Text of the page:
Diary of Charles Francis Adams, volume 7

Friday. 17th. CFA Friday. 17th. CFA
Friday. 17th.
West Point

The day was exceedingly warm and disabled us from any great exertion. After breakfast we all lounged to Kosciusko’s garden as it is called—A spot on the declivity of the rock which is said to have been the favorite resort of the Polish patriot when he resided at the point. There is a pretty natural fountain here which the Cadets have ornamented with a marble socket and they have placed seats near it so as to produce quite a pretty effect. In warm weather however the place is somewhat excluded from air by the surrounding hills. We soon left it for the purpose of witnessing the form of guardmounting which takes

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place every morning on the plain. After it was over we lounged among the trees until noon for the sake of giving to Mrs. Adams a chance for the society of her son who is excluded from the hotel. He has been rather unwise during his stay here in getting into thoughtless scrapes, so that his stay depends now upon the most rigid obedience of orders. We returned to the Hotel to give time for the ladies to get ready to return to Fishkill by Steamboat. I accompanied them to the Wharf. The scene of pushing and thrusting which there took place beggars description. The Boats take such numbers to and from each stopping place and wait so few minutes that it becomes necessary to be on the alert not to be left behind or trampled over in the fray. I returned up the hill by the steep path, which is something of an effort and found that we were left in the crowd quite alone. For we neither knew any body nor was there any of that disposition to make acquaintance which is so frequent at public places. I passed some time in writing a letter to Mrs. Frothingham giving some account of our proceedings,1 and more in reading a book which I brought with me for the purpose, Sartor Resartus2—A curious medley of strange conceits and odd phraseology with reflection and eloquence of expression. I was however very drowsy owing to fatigue and last evening’s vigil. Went out to parade, and in the evening took a walk for the purpose of meeting Hull who is confined to the limits of the Post. I talked with him about his situation as delicately as I could and tried to intimate to him the expediency of turning his attention to earning by good conduct a creditable exit from the Institution. He promised fairly and we returned to the Hotel. There was music by the band, but no dancing and a shower dispersed the musicians early enough to give us a good night’s rest.


The letter is missing.


No copy of Carlyle’s Sartor Resartus is at MQA.

Saturday 18th. CFA Saturday 18th. CFA
Saturday 18th.

The morning was very warm. After breakfast my Wife and I went out to witness the guardmounting and to see Hull for the last time prior to our departure. We remained conversing pleasantly with him and some other of the young men who went out to meet us until it became time to return in order to prepare for the boat up the River. West Point is a delightful situation and the hotel is beautifully situated directly upon the point which looks through the Highlands up the River. Here one can watch the navigation which is perpetually moving 9through the gorge and derive perpetual enjoyment from the variation of the scene. Notwithstanding this I was glad to get away in the Steamer Albany which stopped at about noon just as full as it was on Thursday, and with just as many strangers on board. We met nobody but Alfred Brooks whom we knew and he was sitting alone on the upper deck reading Sartor Resartus.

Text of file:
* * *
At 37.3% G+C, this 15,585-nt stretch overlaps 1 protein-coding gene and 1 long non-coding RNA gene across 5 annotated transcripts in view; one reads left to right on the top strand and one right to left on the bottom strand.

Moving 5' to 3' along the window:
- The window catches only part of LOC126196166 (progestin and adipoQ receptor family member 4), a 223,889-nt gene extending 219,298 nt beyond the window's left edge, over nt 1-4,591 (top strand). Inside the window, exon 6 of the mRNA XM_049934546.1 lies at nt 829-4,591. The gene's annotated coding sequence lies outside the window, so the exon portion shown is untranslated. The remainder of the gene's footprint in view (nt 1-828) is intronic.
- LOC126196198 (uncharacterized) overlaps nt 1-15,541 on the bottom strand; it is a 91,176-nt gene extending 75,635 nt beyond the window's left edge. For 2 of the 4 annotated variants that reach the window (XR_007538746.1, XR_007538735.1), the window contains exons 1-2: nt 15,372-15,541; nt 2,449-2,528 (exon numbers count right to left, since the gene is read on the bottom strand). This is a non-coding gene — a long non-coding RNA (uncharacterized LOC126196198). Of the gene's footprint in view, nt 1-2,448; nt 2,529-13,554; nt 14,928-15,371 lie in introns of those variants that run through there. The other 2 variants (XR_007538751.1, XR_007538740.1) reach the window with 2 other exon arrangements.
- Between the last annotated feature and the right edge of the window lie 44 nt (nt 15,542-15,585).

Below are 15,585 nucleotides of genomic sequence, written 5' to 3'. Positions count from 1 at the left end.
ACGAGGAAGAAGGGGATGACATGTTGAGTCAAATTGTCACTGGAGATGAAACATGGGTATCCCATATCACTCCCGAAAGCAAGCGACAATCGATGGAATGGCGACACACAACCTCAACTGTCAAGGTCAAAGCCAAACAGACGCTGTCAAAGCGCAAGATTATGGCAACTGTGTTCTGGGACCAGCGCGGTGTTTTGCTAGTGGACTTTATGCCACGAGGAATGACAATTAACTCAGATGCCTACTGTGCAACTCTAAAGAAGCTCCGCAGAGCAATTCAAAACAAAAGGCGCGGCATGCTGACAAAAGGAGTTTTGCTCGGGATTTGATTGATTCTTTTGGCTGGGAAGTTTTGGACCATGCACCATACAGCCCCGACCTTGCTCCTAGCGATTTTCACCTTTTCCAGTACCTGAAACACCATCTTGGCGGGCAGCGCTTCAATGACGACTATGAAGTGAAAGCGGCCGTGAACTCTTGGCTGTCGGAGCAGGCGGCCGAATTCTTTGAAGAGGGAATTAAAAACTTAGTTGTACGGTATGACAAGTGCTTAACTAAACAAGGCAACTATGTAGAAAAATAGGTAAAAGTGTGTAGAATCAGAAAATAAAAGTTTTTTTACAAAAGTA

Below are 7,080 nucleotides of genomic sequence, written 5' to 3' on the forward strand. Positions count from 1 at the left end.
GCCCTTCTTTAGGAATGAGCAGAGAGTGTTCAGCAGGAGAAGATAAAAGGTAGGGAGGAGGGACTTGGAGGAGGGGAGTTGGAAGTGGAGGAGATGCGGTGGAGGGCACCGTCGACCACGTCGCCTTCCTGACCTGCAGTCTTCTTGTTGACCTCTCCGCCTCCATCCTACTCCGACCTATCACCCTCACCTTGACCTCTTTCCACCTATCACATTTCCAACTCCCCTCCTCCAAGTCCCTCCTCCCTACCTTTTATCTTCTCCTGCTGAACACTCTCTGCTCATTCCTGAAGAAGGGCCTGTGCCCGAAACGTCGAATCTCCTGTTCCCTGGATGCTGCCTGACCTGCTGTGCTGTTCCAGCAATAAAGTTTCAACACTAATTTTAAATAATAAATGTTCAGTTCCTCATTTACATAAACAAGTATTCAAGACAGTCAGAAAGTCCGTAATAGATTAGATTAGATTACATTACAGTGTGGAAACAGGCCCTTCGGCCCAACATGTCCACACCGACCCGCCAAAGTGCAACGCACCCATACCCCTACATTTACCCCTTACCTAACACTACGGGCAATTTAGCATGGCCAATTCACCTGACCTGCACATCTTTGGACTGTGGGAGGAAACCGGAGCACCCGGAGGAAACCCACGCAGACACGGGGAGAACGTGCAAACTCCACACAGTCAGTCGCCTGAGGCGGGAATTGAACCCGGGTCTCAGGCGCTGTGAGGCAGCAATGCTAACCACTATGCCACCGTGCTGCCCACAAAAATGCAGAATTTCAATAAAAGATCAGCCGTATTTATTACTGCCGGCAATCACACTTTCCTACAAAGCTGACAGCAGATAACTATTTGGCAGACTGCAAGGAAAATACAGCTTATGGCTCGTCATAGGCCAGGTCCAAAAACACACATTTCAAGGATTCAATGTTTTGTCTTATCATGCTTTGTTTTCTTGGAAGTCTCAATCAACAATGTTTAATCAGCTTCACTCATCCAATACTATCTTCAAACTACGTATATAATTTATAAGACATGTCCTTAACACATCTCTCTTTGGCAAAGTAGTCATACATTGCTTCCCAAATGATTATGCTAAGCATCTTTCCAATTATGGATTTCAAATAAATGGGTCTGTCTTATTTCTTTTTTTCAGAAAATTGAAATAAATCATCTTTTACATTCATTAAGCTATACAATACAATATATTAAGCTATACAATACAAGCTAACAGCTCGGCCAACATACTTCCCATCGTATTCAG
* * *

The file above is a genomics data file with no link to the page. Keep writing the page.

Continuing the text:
The passage from West Point to Newburgh which was our next stopping place is only of an hour’s duration, and we soon found ourselves thrown ashore at Newburg and waiting for the Ferry boat which happened to be on the other side of the River. My Wife who is entirely without experience in travelling takes these little delays and awkward situations unpleasantly. Because she is alone, she thinks every body is looking at her and she does not understand that easy way of claiming one’s rights without which people in this Country and indeed in any fare very hardly. The ferry boat came at last and a hot and close little thing it was so that our passage across the River was none of the pleasantest. We found however Mr. DeWint’s man on board who informed me that the carriage would be waiting on the other side to take us directly to his house. Accordingly we were driven to his door and there found Mrs. De Wint with her various children, Mrs. T. B. Adams, her daughter and son, and Mr. J. A. Smith whom I had not seen before since our departure from England nineteen years ago. He is less altered within that time than any person I ever knew.1

It was refreshing to get into the large and cool rooms of this house after broiling in the Sun across the River. The place itself has been somewhat altered since my former visit here ten years ago. A large and handsome addition has been erected which accommodates better Mr. D’s numerous family and at the same time very much improves the whole appearance of the building.2 We had a pleasant dinner after which a heavy thunder shower that effectually cooled the air. Conversation with Mr. Smith who is pleasant as ever. Evening, we took a ride around the town and enjoyed the air even after it became too dark to observe the scenery. Retired early, not a little fatigued.


John Adams Smith was a son of AA2 and brother of Mrs. de Windt.


On CFA’s visit to Fishkill Landing in Aug. 1826, see vol. 2:71.